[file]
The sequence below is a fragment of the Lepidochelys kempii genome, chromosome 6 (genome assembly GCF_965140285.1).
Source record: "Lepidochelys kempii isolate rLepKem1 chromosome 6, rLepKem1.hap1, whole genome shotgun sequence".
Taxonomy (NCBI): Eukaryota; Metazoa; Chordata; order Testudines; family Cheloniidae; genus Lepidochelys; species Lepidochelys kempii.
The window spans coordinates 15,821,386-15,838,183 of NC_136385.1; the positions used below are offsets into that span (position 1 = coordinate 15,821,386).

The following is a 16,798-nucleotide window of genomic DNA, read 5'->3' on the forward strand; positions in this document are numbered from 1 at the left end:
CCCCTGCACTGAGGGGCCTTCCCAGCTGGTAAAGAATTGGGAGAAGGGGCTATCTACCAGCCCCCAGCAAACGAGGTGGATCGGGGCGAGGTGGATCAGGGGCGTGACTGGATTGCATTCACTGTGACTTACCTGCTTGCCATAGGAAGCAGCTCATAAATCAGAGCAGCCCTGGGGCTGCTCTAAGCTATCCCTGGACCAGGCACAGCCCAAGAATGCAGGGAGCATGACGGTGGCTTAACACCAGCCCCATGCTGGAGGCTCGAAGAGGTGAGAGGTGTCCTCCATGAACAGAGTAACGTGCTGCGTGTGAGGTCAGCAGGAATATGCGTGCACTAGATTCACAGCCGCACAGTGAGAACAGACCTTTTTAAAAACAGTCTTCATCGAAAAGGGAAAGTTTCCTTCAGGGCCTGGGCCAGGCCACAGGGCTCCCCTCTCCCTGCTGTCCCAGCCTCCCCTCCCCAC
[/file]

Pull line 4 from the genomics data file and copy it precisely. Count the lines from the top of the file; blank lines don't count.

The window spans coordinates 15,821,386-15,838,183 of NC_136385.1; the positions used below are offsets into that span (position 1 = coordinate 15,821,386).